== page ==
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New eHealth tool shows potential to improve quality of asthma care

Thursday, February 14, 2019 -- A new electronic decision support tool for managing asthma has the potential to improve the quality of asthma care in primary care settings, suggests a study led by St. Michael's Hospital in Toronto, Canada.

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Related News

Short-Term Exposure to Air Pollution May Increase Asthma Mortality

Friday, March 15, 2019 -- (MedPage Today) -- Odds of death up about 10% compared with low-pollution days in Chinese study

High doses of prenatal vitamin D not associated with children’s asthma risk

Wednesday, March 13, 2019 -- Women who took high doses of vitamin D supplementation during pregnancy did not impact their child’s risk for asthma by the age of 6 years, according to data recently published in JAMA.“The Copenhagen Prospective Studies on Asthma in Childhood 2010 vitamin D randomized clinical trial found that at the age of 3 years, children of women randomized to high-dose vs. standard-dose vitamin D did not have a statistically significant reduced risk of persistent wheeze; however, a clinically important protective effect could not be excluded,” Niklas Brustad, MD, of the Copenhagen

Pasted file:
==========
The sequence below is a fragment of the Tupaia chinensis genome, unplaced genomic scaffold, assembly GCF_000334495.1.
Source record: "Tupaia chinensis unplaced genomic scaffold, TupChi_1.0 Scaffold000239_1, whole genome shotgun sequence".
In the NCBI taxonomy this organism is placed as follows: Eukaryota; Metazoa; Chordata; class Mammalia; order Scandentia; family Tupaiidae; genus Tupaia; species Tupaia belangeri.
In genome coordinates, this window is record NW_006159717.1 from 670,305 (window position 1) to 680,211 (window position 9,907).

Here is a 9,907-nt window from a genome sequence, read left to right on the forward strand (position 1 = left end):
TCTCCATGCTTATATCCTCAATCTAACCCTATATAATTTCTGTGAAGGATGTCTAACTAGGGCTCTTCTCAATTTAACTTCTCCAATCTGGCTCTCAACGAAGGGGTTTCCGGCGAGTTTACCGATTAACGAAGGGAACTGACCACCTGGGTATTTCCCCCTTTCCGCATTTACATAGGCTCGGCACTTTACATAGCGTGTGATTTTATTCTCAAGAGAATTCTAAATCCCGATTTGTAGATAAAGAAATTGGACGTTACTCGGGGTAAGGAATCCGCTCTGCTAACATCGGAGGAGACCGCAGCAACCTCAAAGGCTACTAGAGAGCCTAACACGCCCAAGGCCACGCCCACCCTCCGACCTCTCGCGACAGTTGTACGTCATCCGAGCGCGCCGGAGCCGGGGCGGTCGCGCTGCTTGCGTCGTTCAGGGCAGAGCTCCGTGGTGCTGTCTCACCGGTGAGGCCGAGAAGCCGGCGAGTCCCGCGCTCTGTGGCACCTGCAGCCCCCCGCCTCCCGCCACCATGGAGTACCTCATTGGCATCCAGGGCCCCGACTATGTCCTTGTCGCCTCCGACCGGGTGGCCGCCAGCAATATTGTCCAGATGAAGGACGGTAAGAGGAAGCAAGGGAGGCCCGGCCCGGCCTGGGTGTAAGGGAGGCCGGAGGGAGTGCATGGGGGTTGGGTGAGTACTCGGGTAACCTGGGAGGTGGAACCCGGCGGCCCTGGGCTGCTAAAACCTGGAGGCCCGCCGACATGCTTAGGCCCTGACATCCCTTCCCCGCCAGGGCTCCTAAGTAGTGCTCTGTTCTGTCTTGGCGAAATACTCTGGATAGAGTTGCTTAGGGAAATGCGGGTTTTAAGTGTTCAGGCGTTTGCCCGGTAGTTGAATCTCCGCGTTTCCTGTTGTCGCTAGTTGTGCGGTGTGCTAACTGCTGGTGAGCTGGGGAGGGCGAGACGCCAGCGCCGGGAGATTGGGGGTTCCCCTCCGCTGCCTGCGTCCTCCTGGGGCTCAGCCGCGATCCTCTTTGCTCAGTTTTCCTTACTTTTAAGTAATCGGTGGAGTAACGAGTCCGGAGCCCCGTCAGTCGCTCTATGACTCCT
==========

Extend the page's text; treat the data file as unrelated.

Unreasonable prescription costs leading to life-threatening asthma attacks

Tuesday, February 26, 2019 -- Asthma UK has revealed that people with asthma are rationing their medication due to prescription costs.

Asthma More Common in Opioid-Dependent Patients

Sunday, February 24, 2019 -- (MedPage Today) -- Also, women taking opioids have greatest asthma risk

Study finds new genetic clues associated with asthma in African ancestry populations

Thursday, February 21, 2019 -- In the largest study of its kind, researchers at the University of Colorado Anschutz Medical Campus have found new clues into the parts of the human genome associated with the higher rates of asthma in those of African ancestry.

Asthma classes in school may help reduce attacks

Friday, February 15, 2019 -- (Reuters Health) - School-age children with asthma who receive education on managing the condition may have fewer attacks, emergency room visits and hospitalizations than those who don't get such classes, a recent study suggests.

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